My digital me

Only a few weeks ago I came across an apparently strong concept in our digitalized world: PLN – a Personal Learning Network. The concept was new to me, but I guessed it had to do with finding the people, institutions, newspapers, conferences, webpages, blogs etc. you could follow on the internet to keep up with whatever you are interested in, and in that sense you create your own network of information, sources and knowledge. And as such a Personal Learning Network is the tailoring of your news feed to your needs and desires. Later I found out that Twitter can be a PLN. I was pretty new to Twitter, although I actually had had a profile for some years, but now I had started twittering and as Twitter has its own way of communicating, I had started with what I am acquainted with: connecting with and following the people and the issues I am professionally interested in. I already had begun creating my own Personal Learning Network without knowing there was a concept and a name to be aware of and grab it by.

The webpage, the links and nodes, the clicking and dragging and uploading, the interactivity and the possibilities of communication and circulation are wellestablished everyday skills and practices in my mediatized world, so that point of being on Twitter was and is no problem. And the fact that digital media is characterized by four dimensions: semiotic codes, time, place and social relations also belong to my knowledge of and experiences with web 2.0 medias:

  • digital media are multimodal – in the sense that they invite to interaction with and production of texts that integrate text, sound and image.
  • digital media can establish instant and mobile communication and interation with any geographical locality.
  • digital media lead to increased action, participation and cooperation.
  • Drotner (2008)

Twitter as a Personal Learning Network definitely build on participation culture, but as a microblogging media it not only requires digital skills and media knowledge about connecting, sharing and networking, it also requires Twitter competencies: that is to me that fresh, informal and sometimes journalistic, sometimes humourous or ironic, sometimes existentialistic twist in your sentences of 140 characters. It takes practice to get that twist. I see the possibilities of dialougue, of commenting, asking, expressing myself but I haven’t really got around to it. I am still at the informational tweet with the link. To me Twitter is the remediation of the diary, the blog, the RSS feed, the mail and the sms and has as such the form, the aesthetics and the social meaning of all these media technologies bundled up in the tweet. And this means expectations of a personalized media use, I still have to find my way into. I slide backwards and forwards from reader over reader and retweeter to tweeter.

The writer Joyce Carol Oates has it among others, I think. And I am lurking, watching the others and making mistakes while trying to figure out the code of communication and the way of writing. I reckon getting to know a new media is always this hands on experience of practicalities and media skills and media competencies you need to find out before you really have a hunch of how, when and why to use this media. And as with all good online learning my Twitter attempts have to deal with how to grasp the dialogue, the involvement, the support and the control in this media (Coomey and Stephenson 2001). To me Twitter is about what it is to live in a mediatized world: at once keeping up with the old media and coping with the inevitable situation of having to get to know new platforms, new media, new codes, new contexts. Or as Katie Clinton, Henry Jenkins and Jenna McWilliams put it in “New Literacies in an Age of Participatory Culture” (2013):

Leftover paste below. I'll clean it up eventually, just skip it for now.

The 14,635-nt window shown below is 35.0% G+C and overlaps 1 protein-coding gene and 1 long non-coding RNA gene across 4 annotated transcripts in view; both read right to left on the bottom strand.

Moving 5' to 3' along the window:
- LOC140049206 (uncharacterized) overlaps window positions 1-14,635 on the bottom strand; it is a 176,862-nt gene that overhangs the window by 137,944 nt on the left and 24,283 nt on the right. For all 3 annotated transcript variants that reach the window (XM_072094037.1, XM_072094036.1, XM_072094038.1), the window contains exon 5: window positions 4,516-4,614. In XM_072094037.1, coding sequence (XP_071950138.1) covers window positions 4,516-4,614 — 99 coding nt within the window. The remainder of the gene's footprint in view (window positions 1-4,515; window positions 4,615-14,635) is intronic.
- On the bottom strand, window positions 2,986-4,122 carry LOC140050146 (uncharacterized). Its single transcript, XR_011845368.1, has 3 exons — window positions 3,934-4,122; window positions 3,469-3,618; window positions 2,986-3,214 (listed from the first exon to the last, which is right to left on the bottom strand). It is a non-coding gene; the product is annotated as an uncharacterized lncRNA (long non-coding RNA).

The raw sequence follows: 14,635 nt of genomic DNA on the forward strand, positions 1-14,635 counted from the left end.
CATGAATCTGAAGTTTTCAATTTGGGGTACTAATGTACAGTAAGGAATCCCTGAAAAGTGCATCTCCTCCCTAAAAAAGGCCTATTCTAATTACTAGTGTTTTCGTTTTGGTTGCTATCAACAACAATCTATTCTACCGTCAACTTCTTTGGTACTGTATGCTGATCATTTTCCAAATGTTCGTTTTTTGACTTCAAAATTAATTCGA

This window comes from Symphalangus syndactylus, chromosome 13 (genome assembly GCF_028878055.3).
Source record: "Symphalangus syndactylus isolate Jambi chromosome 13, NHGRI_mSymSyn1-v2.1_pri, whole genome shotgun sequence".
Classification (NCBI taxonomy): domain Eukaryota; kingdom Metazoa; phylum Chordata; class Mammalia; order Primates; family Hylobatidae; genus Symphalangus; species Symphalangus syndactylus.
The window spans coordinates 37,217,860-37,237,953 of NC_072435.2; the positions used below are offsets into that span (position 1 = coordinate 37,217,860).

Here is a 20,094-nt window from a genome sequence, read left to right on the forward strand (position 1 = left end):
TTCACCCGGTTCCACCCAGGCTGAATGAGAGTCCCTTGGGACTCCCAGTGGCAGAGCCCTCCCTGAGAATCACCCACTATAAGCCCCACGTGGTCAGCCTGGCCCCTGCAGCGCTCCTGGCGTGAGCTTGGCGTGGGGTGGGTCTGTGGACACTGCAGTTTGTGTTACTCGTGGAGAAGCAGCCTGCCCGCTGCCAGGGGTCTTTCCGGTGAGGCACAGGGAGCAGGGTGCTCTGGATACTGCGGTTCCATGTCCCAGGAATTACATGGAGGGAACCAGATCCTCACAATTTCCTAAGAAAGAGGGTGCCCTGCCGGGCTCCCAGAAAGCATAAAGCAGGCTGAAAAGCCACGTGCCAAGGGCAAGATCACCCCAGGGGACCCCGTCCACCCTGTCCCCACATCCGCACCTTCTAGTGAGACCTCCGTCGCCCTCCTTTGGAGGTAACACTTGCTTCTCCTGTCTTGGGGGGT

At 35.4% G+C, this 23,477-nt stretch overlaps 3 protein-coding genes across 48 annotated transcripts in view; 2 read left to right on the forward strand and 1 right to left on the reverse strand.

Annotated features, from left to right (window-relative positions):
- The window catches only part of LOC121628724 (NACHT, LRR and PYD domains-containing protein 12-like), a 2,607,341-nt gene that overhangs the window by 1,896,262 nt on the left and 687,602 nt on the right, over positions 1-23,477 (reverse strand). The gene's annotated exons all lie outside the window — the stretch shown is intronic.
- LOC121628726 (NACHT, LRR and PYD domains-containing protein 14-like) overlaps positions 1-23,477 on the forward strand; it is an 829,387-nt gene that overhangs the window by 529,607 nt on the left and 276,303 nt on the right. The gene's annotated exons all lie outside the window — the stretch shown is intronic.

The history of media change throughout the 20th century suggests that one medium does not displace another, but rather, each adds a new cultural layer, supporting more diverse ways of communicating, thinking, feeling, and creating than existed before. But each new medium also disrupts old patterns, requiring us collectively and individually to actively work through what roles different forms of media are going to play in our lives.

Further reading:

Clinton. Katie, Henry Jenkins and Jenna McWilliams (2013): New Literacies in an Age of Participatory Culture In: Henry Jenkins and Wyn Kelley (eds.): Reading in a Participatory Culture, Teachers College Press/National Writing Project

Coomey, M., & Stephenson, J. (2001). Online learning: it is all about dialogue, involvement, support and control-according to the research. Teaching and learning online In: Pedagogies for new technologies: 37-52.

Drotner, Kirsten (2008): Informal Learning and Digital Media: Perceptions, Practices and Perspectives In: Kirsten Drotner, H. Sigsgaard Jensen & K. C. Schrøder (eds.): Informal Learning and Digital Media,  Cambridge Scholars Publicing: 10-28

Elna Mortensen

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My digital me

2 thoughts on “My digital me

  1. Elna you have writing very interesting thoughts, You really grasp everything in thsi citation “The history of media change throughout the 20th century suggests that one medium does not displace another, but rather, each adds a new cultural layer, supporting more diverse ways of communicating, thinking, feeling, and creating than existed before. But each new medium also disrupts old patterns, requiring us collectively and individually to actively work through what roles different forms of media are going to play in our lives.”

    Yes new cultural layers, and not about replaces, it depend on purpose, situation, targets etc and very much about diversity, inclusiveness and personalisation
    Keep going
    Caring is sahring, sharing is caring

    Like

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